The Cost of Entering and Staying in Private Practice
The ACP Private Practice Committee is pleased to introduce a new series of articles for members in practice -- written by prosthodontists, for prosthodontists.
These articles are intended to share tips and wisdom that members have picked up from their experience in practice -- with useful ideas for prosthodontists new in practice and those who are further into their careers.
Contributed by: Dr. Carl Pogoncheff
The biggest cost of practice is time. Being a successful specialist starts with delivering high quality care to patients. This means investing time during treatment at the chair and in the laboratory. The more laboratory work you complete for your cases, the more savings and profit that you can earn, but it takes time to deliver high quality prosthodontic therapy. Each patient requires your full attention and your very best work.
Getting patients to come to your practice is also essential to a successful business. This requires time to develop a referral network. Advertising is an option for some, but may entail high costs with small returns. A new prosthodontist may not have this money in the budget. Networking and creating personal relationships with referral sources can be a challenge for a new prosthodontist. Frequent meetings with other health professionals and influential members of your community are a must. Word of mouth is valuable, but it doesn’t happen overnight.
As a prosthodontist, you have a unique advantage due to your residency training. The reputation of prosthodontists may precede you in the community in which you practice, or you may need to create awareness for the specialty. Either way you must prove yourself to your potential referral network. Earning board certification from the American Board of Prosthodontics would be a great way to do this. Completing the examination process required a major investment of time and money, but it was very rewarding personally and professionally, and it has greatly helped my career.
You will also need to consider the day-to-day costs of running a practice. Purchasing equipment, supplies, and materials requires research to make sure that you are getting what you need to be successful at a price that fits the budget – and that takes time. Remember those late nights studying during residency? They are not over after graduation. Managing your staff and keeping up with taxes are no simple matters either. Accountants and attorneys can help, but that will take money out of your pocket.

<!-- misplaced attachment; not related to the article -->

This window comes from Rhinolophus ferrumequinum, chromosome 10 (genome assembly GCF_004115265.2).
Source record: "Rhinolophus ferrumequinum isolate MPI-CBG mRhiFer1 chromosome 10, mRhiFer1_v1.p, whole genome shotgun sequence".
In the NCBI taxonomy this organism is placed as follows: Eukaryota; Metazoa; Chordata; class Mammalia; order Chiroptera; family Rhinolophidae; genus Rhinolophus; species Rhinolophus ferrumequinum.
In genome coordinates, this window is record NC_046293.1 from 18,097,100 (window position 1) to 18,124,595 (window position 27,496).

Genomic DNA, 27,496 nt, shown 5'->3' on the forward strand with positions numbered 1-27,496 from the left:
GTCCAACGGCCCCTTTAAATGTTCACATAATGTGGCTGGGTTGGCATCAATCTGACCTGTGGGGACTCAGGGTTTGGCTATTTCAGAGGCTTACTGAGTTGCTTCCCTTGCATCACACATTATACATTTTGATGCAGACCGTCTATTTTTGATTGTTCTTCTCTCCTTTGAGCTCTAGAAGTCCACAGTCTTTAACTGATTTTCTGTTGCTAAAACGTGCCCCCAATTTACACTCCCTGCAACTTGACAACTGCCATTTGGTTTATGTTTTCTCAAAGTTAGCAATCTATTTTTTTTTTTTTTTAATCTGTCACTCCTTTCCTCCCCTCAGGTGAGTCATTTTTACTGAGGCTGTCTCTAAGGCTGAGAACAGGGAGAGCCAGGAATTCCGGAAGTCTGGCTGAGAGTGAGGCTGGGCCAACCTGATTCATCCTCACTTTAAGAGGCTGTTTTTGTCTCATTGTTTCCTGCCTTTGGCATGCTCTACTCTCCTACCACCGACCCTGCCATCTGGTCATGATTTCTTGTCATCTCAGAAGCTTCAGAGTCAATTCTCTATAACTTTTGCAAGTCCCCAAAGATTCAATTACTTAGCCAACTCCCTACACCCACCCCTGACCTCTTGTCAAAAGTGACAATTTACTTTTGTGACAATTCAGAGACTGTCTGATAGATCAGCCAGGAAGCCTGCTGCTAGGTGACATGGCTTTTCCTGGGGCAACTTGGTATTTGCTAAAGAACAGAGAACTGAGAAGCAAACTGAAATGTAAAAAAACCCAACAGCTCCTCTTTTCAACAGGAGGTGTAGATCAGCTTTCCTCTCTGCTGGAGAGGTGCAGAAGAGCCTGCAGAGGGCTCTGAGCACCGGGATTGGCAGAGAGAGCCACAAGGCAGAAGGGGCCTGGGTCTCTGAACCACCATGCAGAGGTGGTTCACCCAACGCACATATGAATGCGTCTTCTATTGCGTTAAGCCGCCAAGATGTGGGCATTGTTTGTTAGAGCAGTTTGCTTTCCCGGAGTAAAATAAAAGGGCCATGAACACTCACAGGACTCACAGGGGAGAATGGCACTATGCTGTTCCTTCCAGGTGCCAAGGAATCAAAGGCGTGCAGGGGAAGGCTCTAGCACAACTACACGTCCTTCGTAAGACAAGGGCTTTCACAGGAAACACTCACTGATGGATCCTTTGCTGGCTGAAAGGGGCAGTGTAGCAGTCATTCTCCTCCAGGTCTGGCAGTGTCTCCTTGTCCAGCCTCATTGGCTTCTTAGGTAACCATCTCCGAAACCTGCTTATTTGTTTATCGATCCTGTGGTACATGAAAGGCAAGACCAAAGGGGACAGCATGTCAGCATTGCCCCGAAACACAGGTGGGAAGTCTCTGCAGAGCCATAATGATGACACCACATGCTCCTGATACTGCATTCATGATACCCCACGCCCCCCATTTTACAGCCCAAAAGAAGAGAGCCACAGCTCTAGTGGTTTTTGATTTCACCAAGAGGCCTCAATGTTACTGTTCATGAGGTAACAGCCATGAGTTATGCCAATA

The good news is that the skills you learned in residency can help lift some of the burden. The work ethic that was a critical part of your success during residency can be your best resource. Some of those lab skills will come in handy to cut costs when you are starting out and have more time than patients. Even as you task others with laboratory procedures your training can help ensure quality.
Colleagues in the American College of Prosthodontists can provide advice from their experience. Mentorship can go a long way. Another key is to balance work and personal life. Having a good support system at home can make all the difference. Your spouse or significant other can be a source of strength for you individually and in your career.
Once things get established and your time starts to become scarce, you can start to look for ways to improve efficiency while maintaining a high level of care. Embracing technology can require a costly financial investment, but can pay off by improving efficiency. Technology keeps you on the cutting edge and ahead of the pack. An expertise in things like intraoral scanning and in-office milling are proven technologies that can improve your patient’s experience and ensure a top-end outcome while streamlining time required. Stay on top of your field by keeping your education at a high level with continuing education and learn new ways to accomplish your tasks in a more efficient and precise way while maintaining quality. This is an important part of staying on the cutting edge as a specialist.
The costs may seem daunting, but it’s worth the effort. Keep moving forward with a positive attitude and a patient-centered approach, and the rewards will follow.
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